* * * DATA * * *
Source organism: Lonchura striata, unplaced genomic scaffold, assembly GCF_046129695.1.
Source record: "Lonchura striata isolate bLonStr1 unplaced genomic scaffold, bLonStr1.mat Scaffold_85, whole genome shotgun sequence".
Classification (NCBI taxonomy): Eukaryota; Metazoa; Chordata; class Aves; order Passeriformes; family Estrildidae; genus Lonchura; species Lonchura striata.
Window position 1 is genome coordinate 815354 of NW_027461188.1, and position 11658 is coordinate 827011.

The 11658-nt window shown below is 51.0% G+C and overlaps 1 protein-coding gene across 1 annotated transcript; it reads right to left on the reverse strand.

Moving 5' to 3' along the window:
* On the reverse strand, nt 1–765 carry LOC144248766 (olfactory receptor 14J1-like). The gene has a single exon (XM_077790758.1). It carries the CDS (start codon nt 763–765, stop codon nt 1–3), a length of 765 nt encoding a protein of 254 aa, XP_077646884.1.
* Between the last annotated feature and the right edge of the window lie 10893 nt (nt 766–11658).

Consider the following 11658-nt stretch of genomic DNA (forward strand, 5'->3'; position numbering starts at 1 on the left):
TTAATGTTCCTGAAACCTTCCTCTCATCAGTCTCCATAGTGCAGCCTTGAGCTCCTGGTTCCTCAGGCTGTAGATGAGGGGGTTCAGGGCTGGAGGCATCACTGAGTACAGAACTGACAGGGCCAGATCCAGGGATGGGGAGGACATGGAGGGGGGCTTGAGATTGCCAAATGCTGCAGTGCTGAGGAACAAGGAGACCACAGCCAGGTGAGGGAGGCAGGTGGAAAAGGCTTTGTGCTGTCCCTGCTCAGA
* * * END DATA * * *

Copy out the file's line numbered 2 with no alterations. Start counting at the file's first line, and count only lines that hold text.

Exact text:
Source record: "Lonchura striata isolate bLonStr1 unplaced genomic scaffold, bLonStr1.mat Scaffold_85, whole genome shotgun sequence".